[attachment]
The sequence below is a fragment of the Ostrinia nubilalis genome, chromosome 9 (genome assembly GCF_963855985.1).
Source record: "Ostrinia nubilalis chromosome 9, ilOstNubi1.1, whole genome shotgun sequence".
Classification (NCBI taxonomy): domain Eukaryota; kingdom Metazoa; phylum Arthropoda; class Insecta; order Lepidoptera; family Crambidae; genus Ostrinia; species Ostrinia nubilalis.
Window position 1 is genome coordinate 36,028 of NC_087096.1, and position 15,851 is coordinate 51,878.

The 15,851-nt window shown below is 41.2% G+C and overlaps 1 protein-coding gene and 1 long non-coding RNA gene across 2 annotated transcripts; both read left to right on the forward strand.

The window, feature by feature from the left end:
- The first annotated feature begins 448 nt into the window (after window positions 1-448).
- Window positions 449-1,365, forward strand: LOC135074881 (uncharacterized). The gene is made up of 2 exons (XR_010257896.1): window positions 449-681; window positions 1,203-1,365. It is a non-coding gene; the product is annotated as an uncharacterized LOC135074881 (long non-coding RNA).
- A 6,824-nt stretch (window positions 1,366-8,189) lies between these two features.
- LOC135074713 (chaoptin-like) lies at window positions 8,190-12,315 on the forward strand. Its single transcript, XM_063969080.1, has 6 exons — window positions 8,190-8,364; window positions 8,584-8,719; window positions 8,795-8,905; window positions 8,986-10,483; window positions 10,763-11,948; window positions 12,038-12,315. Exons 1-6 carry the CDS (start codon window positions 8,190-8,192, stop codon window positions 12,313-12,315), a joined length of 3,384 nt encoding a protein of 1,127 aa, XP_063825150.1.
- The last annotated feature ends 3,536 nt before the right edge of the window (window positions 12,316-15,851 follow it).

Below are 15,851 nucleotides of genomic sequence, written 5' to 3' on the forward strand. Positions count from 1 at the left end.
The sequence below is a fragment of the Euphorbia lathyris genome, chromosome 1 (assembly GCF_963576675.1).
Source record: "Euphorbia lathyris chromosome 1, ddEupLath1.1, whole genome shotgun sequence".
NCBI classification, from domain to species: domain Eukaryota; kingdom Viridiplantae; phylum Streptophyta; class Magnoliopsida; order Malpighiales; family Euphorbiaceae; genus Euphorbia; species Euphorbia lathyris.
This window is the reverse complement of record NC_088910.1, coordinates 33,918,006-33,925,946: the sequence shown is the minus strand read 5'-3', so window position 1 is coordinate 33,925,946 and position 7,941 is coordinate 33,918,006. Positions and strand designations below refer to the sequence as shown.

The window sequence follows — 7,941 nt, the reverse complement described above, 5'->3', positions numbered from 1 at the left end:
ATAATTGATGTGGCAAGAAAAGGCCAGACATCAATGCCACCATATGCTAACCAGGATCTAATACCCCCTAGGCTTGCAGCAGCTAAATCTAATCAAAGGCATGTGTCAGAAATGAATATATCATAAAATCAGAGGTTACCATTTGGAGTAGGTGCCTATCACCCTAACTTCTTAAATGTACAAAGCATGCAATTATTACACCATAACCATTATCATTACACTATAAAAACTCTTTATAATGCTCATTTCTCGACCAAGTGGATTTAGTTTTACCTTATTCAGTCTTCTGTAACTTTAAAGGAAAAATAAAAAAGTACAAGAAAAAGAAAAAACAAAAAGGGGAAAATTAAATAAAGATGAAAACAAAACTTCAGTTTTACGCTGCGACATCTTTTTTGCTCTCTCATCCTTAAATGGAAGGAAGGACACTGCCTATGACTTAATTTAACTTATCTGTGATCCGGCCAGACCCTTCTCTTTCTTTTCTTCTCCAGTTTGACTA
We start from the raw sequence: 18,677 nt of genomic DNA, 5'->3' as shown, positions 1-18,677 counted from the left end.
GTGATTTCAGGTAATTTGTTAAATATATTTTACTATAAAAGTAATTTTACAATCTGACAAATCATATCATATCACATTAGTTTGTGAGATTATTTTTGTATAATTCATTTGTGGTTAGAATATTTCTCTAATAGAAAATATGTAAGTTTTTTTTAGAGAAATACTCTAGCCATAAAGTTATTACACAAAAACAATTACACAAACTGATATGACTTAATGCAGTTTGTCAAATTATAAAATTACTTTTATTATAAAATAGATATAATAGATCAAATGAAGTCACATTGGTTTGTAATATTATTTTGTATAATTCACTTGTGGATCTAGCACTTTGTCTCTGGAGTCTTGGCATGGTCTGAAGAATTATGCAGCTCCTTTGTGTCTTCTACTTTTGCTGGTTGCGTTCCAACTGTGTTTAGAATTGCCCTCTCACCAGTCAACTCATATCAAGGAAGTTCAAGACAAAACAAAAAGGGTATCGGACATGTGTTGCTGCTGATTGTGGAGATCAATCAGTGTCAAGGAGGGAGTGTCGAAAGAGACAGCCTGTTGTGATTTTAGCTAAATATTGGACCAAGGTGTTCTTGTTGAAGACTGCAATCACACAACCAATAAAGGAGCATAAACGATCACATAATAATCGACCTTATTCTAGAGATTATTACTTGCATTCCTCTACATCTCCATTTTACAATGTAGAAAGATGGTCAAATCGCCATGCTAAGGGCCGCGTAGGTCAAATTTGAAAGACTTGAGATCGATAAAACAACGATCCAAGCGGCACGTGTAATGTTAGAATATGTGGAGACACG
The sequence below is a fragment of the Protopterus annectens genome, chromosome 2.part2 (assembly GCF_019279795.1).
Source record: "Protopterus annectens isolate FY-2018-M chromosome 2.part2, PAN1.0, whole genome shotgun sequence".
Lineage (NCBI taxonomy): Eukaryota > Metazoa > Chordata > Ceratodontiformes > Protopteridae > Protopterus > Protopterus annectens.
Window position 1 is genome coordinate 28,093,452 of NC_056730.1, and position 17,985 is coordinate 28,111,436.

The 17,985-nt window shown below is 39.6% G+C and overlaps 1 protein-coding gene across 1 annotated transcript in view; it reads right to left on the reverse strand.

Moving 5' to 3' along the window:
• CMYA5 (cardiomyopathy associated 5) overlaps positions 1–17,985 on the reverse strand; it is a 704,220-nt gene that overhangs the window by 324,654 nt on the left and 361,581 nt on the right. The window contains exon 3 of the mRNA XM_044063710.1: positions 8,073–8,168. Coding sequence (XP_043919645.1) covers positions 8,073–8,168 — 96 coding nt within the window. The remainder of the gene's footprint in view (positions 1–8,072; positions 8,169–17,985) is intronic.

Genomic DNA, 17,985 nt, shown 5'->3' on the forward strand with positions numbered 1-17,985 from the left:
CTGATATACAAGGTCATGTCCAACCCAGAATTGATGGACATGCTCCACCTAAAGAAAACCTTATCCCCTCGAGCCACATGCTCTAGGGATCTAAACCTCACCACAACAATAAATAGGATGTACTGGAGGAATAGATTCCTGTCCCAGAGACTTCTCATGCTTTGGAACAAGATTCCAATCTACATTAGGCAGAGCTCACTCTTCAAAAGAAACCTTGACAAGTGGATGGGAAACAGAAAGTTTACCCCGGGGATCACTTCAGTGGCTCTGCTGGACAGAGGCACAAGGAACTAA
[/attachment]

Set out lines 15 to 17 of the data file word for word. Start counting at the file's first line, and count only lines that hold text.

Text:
NCBI classification, from domain to species: domain Eukaryota; kingdom Viridiplantae; phylum Streptophyta; class Magnoliopsida; order Malpighiales; family Euphorbiaceae; genus Euphorbia; species Euphorbia lathyris.
This window is the reverse complement of record NC_088910.1, coordinates 33,918,006-33,925,946: the sequence shown is the minus strand read 5'-3', so window position 1 is coordinate 33,925,946 and position 7,941 is coordinate 33,918,006. Positions and strand designations below refer to the sequence as shown.

The window sequence follows — 7,941 nt, the reverse complement described above, 5'->3', positions numbered from 1 at the left end: